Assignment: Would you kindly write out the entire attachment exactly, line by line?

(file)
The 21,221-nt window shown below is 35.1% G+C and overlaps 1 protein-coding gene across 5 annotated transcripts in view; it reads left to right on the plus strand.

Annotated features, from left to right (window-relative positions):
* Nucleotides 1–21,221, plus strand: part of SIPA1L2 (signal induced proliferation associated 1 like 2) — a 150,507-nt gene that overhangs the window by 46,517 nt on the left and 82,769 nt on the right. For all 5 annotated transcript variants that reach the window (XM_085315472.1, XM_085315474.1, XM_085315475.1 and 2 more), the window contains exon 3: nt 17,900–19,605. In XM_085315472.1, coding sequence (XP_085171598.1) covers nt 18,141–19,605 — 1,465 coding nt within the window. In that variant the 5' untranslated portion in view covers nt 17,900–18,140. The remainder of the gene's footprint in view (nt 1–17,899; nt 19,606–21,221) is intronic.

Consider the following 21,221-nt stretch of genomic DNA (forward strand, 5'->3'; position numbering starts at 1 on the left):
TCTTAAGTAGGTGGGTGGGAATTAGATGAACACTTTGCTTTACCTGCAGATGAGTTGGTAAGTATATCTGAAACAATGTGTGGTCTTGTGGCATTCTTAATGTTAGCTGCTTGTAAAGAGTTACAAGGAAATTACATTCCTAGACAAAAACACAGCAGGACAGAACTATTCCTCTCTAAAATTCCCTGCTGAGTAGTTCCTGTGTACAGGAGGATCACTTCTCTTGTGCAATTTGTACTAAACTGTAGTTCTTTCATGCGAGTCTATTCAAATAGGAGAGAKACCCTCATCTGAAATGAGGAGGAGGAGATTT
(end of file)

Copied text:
The 21,221-nt window shown below is 35.1% G+C and overlaps 1 protein-coding gene across 5 annotated transcripts in view; it reads left to right on the plus strand.

Annotated features, from left to right (window-relative positions):
* Nucleotides 1–21,221, plus strand: part of SIPA1L2 (signal induced proliferation associated 1 like 2) — a 150,507-nt gene that overhangs the window by 46,517 nt on the left and 82,769 nt on the right. For all 5 annotated transcript variants that reach the window (XM_085315472.1, XM_085315474.1, XM_085315475.1 and 2 more), the window contains exon 3: nt 17,900–19,605. In XM_085315472.1, coding sequence (XP_085171598.1) covers nt 18,141–19,605 — 1,465 coding nt within the window. In that variant the 5' untranslated portion in view covers nt 17,900–18,140. The remainder of the gene's footprint in view (nt 1–17,899; nt 19,606–21,221) is intronic.

Consider the following 21,221-nt stretch of genomic DNA (forward strand, 5'->3'; position numbering starts at 1 on the left):
TCTTAAGTAGGTGGGTGGGAATTAGATGAACACTTTGCTTTACCTGCAGATGAGTTGGTAAGTATATCTGAAACAATGTGTGGTCTTGTGGCATTCTTAATGTTAGCTGCTTGTAAAGAGTTACAAGGAAATTACATTCCTAGACAAAAACACAGCAGGACAGAACTATTCCTCTCTAAAATTCCCTGCTGAGTAGTTCCTGTGTACAGGAGGATCACTTCTCTTGTGCAATTTGTACTAAACTGTAGTTCTTTCATGCGAGTCTATTCAAATAGGAGAGAKACCCTCATCTGAAATGAGGAGGAGGAGATTT